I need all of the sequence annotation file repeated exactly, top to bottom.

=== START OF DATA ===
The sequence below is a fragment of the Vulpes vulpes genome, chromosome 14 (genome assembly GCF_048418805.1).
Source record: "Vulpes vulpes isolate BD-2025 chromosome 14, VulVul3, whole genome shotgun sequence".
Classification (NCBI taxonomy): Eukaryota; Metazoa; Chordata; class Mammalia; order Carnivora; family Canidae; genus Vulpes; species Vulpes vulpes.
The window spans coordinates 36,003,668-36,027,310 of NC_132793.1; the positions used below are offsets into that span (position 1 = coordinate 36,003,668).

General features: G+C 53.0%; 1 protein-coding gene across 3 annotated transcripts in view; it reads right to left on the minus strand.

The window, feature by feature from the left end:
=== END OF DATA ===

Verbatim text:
The sequence below is a fragment of the Vulpes vulpes genome, chromosome 14 (genome assembly GCF_048418805.1).
Source record: "Vulpes vulpes isolate BD-2025 chromosome 14, VulVul3, whole genome shotgun sequence".
Classification (NCBI taxonomy): Eukaryota; Metazoa; Chordata; class Mammalia; order Carnivora; family Canidae; genus Vulpes; species Vulpes vulpes.
The window spans coordinates 36,003,668-36,027,310 of NC_132793.1; the positions used below are offsets into that span (position 1 = coordinate 36,003,668).

General features: G+C 53.0%; 1 protein-coding gene across 3 annotated transcripts in view; it reads right to left on the minus strand.

The window, feature by feature from the left end: